Medicare Part B reimbursements are not simply physician fees; the payments go toward services that are ancillary to or entirely separate from doctors' actual tasks. From 1981 to 1986, rising physician fees accounted for only about 6% of the total growth in Part B expenditures per enrollee. And during a freeze in Part B payment rates from 1983 to 1986, total spending still increased by nearly 30%. Almost 75% of this growth was attributed to a greater number of discrete services per beneficiary and the aforementioned shift of services from hospitals to non-hospital physicians.

MEDICARE'S ABANDONED PROMISE 

These trends led to problems for doctors, who soon became the focus of policymakers' attention. As Rick Mayes and Robert Berenson document in Medicare Prospective Payment and the Shaping of U.S. Health Care, Medicare won the support of physicians based on the understanding that doctors would have substantial say over government reimbursement rates. But this soon changed. Beginning in the 1970s, Congress launched a series of initiatives designed to tamp down Part B payments, resulting in doctors' diminished ability to determine charges for their own services. In time, the medical business model was transformed, and Medicare, rather than doctors, increasingly set standard medical-billing rates.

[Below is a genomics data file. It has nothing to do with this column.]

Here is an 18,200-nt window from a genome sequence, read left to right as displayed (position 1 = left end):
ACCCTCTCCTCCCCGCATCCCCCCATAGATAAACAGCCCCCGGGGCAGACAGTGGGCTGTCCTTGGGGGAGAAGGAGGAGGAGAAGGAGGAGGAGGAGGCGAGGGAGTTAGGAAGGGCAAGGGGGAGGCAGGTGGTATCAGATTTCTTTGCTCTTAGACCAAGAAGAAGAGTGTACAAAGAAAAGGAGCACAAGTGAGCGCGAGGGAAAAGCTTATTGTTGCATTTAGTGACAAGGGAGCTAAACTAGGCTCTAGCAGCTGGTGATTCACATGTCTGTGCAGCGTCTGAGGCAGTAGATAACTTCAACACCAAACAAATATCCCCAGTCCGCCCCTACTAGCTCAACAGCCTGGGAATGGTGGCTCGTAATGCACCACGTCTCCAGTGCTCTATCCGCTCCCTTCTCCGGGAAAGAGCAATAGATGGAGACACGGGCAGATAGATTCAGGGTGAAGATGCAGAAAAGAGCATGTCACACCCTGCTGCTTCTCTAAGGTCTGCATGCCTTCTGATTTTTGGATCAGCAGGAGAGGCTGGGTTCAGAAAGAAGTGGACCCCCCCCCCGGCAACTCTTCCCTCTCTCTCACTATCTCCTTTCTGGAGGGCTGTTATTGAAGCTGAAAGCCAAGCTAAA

It is important to understand just how much these policies undermined longstanding efforts by the American Medical Association and other groups to maintain physician autonomy. Following President Harry Truman's election in 1948, the AMA launched a vigorous and ultimately successful campaign against national health insurance. Its combination of press attacks, pamphlets, and lobbying laid the matter to rest for the better part of two decades, through both the Eisenhower and Kennedy presidencies. 

It wasn't until after President Lyndon Johnson's landslide victory in 1964 that Medicare seemed likely to pass, but not without key conditions. To assuage the concerns of the AMA, the bill included a number of provisions that created buffers between physicians and government. As Dr. Philip Lee and professor Richard Culbertson noted in a 1996 issue of the Health Care Financing Review, "Congress also adopted a payment method designed to attract physicians, permitting them to bill what they normally charged their privately insured patients, the 'customary, prevailing, and reasonable' (CPR) charge....In addition, physicians were allowed to bill their patients directly through the practice of balance billing, which allowed them to collect more than Medicare's reasonable charge."